Tuesday 10 December 2013

Movie Review: The Man With The Golden Gun (1974)

The James Bond series hits an almost fatal low-point. The Man With The Golden Gun is a witless adventure for Agent 007, the movie hampered by a limp plot and littered with low-grade and sometimes dumbfounding attempts at humour.

Bond (Roger Moore) receives a death threat in the form of a golden bullet etched with "007". International gun-for-hire Francisco Scaramanga (Christopher Lee) is known to use golden bullets, and after Bond is relieved of an assignment to investigate a solar energy industrialist, he tracks down Scaramanga through a belly dancer in Beirut and a specialty weapons manufacturer in Macau. The trail leads to Scaramanga's mistress Andrea Anders (Maud Adams) in Hong Kong, promptly seduced by Bond much to the disappointment of local agent Mary Goodnight (Britt Ekland), a witless dumb blond.

Bond uncovers a link between Scaramanga and Hai Fat, a Thai master criminal seeking control of a "solex agitator", a device that regulates solar power production. Hai Fat captures Bond, but he makes his escape with the help of local contact Lieutenant Hip (Soon-Tek Oh), despite the noisy reappearance of Sheriff J.W. Pepper (Clifton James). Scaramanga and his dwarf assistant Nick Nack (HervĂ© Villechaize) turn the tables on all their enemies and make an escape to a secluded small island base off the coast of China, where Scaramanga is converting solar power into marketable energy as well as ray gun weaponry. Bond has to infiltrate the island and thwart the plans of the master assassin.

Almost everything in The Man With The Golden Gun misses the target. The plot is a messy byproduct of mashing the energy crisis of the early 1970s with the martial arts movie craze brought about by the Bruce Lee-inspired era. The grand evil plan is so unconvincing that the main villain himself has no interest in understanding it, the big reveal consisting of Bond rattling on about solar technology while Scaramanga dismissively admits that he cares for none of it.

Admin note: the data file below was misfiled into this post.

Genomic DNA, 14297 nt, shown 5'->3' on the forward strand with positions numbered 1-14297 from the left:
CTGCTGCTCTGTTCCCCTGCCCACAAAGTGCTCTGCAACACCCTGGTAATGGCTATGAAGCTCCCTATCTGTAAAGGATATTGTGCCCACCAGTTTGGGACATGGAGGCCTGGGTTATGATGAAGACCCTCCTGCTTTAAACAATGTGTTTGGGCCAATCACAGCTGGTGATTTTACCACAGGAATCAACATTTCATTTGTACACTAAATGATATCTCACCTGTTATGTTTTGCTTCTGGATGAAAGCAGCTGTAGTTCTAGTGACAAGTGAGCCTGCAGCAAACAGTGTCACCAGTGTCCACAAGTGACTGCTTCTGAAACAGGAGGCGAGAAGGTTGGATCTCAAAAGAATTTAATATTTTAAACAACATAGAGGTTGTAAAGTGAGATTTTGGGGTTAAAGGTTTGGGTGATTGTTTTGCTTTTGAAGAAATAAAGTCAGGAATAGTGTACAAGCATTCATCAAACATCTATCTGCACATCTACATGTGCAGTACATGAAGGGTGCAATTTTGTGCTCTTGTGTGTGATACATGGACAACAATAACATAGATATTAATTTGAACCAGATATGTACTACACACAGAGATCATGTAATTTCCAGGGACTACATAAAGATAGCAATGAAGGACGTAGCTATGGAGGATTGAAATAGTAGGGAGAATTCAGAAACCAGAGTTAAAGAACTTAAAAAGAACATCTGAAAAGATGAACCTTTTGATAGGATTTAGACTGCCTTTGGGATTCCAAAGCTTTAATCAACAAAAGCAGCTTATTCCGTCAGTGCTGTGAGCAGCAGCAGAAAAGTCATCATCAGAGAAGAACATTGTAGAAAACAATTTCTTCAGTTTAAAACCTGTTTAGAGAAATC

And the missteps continue. Britt Ekland ensures that Mary Goodnight looks great in a bikini, but Goodnight is the dumbest woman ever labelled as an agent in any movie, Bond or otherwise. Two giggly teenaged girls help Bond to escape from Hai Fat by defeating dozens of male student at a martial arts school. The title song by Lulu is easily among the worst in the series. And someone actually thought that bringing Sheriff J.W. Pepper back for another round of redneck humour after Live And Let Die was a good idea.

And the one great moment in the film, an incredible flying car stunt featuring full rotation along the longitudinal axis, is incomprehensibly ruined. Director Guy Hamilton, mercifully helming his final Bond adventure, conspires with composer John Barry and producer Albert Broccoli to insert a comic slide whistle sound to accompany the stunt, degrading a dramatic technical achievement to the level of a cheap vaudevillian joke.

The few good elements revolve around the character of Scaramanga, Christopher Lee bringing to life a world-weary killer who believes that there is little difference between his career and that of Bond. There are flickers of a better movie in the brief encounters between the two men, but these are trounced by the shoe-horned solar energy nonsense and a tired funhouse final confrontation.

The poor commercial performance of The Man With The Golden Gun marked the end of the era of relatively cheap Bond adventures designed to cash in on the name with minimal effort. The trio of Diamonds Are Forever, Live And Let Die and The Man With The Golden Gun represent a creative trough that could have meant the end of 007. Fortunately Moore and Broccoli would persevere and regroup, steering the series towards a big-budget comeback three years later.

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